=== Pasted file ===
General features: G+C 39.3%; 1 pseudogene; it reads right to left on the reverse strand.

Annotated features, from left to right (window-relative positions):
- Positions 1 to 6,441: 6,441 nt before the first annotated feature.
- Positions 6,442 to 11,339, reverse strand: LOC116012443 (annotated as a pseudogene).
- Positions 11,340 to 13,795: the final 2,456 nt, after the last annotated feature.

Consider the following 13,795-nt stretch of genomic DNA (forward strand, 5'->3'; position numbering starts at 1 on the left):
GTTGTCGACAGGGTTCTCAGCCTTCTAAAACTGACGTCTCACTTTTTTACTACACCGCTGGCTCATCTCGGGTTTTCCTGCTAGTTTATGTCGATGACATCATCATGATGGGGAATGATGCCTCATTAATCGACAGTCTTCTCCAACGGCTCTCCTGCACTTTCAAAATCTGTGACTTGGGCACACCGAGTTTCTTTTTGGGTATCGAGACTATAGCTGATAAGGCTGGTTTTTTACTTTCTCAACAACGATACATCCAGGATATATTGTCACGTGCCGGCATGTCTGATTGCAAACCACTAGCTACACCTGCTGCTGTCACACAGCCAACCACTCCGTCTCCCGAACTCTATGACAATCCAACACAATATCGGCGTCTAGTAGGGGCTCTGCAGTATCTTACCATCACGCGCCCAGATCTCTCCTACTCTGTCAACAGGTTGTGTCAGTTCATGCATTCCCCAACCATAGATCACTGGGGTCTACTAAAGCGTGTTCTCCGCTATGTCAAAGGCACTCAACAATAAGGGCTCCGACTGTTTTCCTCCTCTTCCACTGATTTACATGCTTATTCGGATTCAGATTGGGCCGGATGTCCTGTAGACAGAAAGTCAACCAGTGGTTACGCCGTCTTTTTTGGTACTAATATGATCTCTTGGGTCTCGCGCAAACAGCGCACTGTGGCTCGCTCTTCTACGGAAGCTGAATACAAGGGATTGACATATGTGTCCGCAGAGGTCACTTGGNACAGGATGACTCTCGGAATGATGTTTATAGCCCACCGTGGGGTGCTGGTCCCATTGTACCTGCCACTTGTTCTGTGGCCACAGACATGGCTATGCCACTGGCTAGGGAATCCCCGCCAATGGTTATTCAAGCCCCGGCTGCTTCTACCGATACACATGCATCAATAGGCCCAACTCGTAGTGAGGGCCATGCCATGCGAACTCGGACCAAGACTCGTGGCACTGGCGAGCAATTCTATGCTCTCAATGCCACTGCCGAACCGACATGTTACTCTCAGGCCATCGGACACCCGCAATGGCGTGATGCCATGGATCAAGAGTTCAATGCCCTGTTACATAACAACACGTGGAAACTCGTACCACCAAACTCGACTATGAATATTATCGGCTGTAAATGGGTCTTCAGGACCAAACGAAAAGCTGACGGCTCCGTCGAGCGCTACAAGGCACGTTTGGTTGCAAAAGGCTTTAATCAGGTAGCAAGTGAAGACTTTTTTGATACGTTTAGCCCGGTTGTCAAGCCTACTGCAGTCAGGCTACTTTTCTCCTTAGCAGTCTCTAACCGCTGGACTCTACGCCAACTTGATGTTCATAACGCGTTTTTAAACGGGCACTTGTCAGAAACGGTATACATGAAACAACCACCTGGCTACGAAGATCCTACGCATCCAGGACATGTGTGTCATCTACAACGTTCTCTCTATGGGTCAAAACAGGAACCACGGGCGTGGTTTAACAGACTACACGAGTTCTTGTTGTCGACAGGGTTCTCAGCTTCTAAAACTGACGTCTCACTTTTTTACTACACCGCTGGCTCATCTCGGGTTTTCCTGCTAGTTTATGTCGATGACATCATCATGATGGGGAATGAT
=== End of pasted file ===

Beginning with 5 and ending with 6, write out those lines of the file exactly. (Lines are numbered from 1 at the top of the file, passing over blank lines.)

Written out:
- Positions 11,340 to 13,795: the final 2,456 nt, after the last annotated feature.

Consider the following 13,795-nt stretch of genomic DNA (forward strand, 5'->3'; position numbering starts at 1 on the left):